Flash­back: Re­turn­ing to the Scene of a 1924 Crime

Forward Magazine - - Contents - By Josh Nathan-Kazis Trans­la­tion as­sis­tance pro­vided by Chana Pol­lack.

One Fri­day morn­ing in 1924, an ar­mored car pulled up in front of the old For­ward build­ing on East Broad­way in Man­hat­tan and dis­gorged three bank mes­sen­gers, bear­ing $11,358 in cash among them.

The mes­sen­gers passed un­der the gray busts of Marx and En­gels, carved in re­lief high above the of­fice’s arched en­try­way, and walked up the steps and through the big front doors.

The ar­rival of the three bank mes­sen­gers Fri­day morn­ings was a reg­u­lar part of the weekly rou­tine at the For­ward in those days. The cash, des­tined for the week’s pay­roll, went to the pa­per’s cashier, known in the For­ward’s pages as Com­rade Ye­fim Yeshurin.

What was not a part of the weekly rou­tine was the ar­rival of the five young strangers who fol­lowed the bank mes­sen­gers un­der the noses of the gray Com­mu­nists that Oc­to­ber morn­ing.

Wit­nesses later at­tested that two of the strangers looked Ital­ian and the other three looked Jewish. They blended into the bus­tle of the busy lobby, un­til two of them stepped up to Yeshurin’s win­dow, where he was busy check­ing the bank’s count.

“Throw them up!” the men told him, point­ing pis­tols in his di­rec­tion. He obliged.

To the crowd in the lobby, the scene play­ing out in their midst seemed too the­atri­cal to be real.

“It was a reg­u­lar mo­tion pic­ture hold-up,” one of them said later.

The il­lu­sion was dis­pelled when one of the gun­men knocked an ad­ver­tis­ing ex­ec­u­tive named Meyer Keil­son on the head with a black­jack.

The gun­men were sep­a­rated from Yeshurin and his cash by the iron bars of the cashier’s cage. The door to the cage was in the main of­fice, off to the side of the en­try hall, where Com­rade Mack Haskell, the build­ing su­per­in­ten­dent, sat with the keys.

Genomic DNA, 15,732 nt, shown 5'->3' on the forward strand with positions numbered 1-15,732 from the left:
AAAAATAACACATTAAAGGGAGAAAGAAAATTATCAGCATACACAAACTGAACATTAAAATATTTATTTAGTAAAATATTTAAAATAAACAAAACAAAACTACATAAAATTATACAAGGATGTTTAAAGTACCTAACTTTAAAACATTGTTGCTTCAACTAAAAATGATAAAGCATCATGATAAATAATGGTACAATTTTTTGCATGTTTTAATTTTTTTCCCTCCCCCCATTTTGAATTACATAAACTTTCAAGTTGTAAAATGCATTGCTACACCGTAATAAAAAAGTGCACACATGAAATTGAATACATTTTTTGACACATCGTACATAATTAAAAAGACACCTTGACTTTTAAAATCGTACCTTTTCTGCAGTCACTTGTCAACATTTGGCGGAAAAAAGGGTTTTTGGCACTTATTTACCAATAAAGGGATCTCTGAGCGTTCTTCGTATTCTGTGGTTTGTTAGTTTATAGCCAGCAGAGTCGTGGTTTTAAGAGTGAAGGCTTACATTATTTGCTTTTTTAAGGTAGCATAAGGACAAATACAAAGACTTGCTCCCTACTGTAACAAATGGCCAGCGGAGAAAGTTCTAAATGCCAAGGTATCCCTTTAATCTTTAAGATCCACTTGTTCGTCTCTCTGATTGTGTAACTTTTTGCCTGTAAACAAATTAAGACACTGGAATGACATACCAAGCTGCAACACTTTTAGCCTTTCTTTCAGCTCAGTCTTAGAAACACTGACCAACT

Three of the gun­men stormed Haskell’s of­fice and con­fronted him. “Open it!” one shouted, ges­tur­ing at the door. “To the devil with you,” Haskell told him. The gun­men knocked him on the head, too.

With Haskell dis­patched, the men turned their at­ten­tion, and pis­tols, back to­ward Yeshurin, who was watch­ing through the bars. Yeshurin, opened the door, and the rob­bers flooded in.

As a re­ward for his co­op­er­a­tion, Yeshurin, too, got a knock on the head with a black­jack.

As theth ban­dits swept the news­pa­per’s en­tire pay­roll into a black satchel, Haskell, re­cov­er­ing from his blow, ran across the lobby, shout­ing to the news­pa­per’s gen­eral man­ager, B. Char­ney Vladeck, to call the cops. Vladeck picked up the phone, only to dis­cover the switch­board op­er­a­tor out of com­mis­sion. Within mo­ments the strangers had fled to a wait­ing black Buick sedan that sped off down East Broad­way.They had the en­tire $11,358 pay packet in their satchels.

Af­ter­wards,Af­ter an air of sus­pi­cion per­vaded among the com­rades at the old pa­per. The tim­ing of the rob­bery had been too per­fect. How had the ban­dits known when the pay­roll cash would be de­liv­ered? How did they know how to get into Yeshurin’s cage so quickly?

In its own pages, all the For­ward said was that it was “clear the hold-up at the For­ward was planned by the wanted ban­dits for a long time.” The New York Times, how­ever, told a more sin­is­ter story. Ex­ec­u­tives of the pa­per, pre­sum­ably Vladeck, told the Times that they sus­pected an in­side job.

Five months later, bur­glars struck again. On a Sun­day af­ter­noon, four men in black masks stormed the of­fices, grabbed $1,600 and ran.

None of the For­ward ban­dits was ever caught. If there was a co-con­spir­a­tor among the For­ward com­rades, there’s no record that he was ever found out. If Marx and En­gels knew, they never told.

Af­ter­wards, an air of sus­pi­cion per­vaded the at­mos­phere among the com­rades at the old pa­per.

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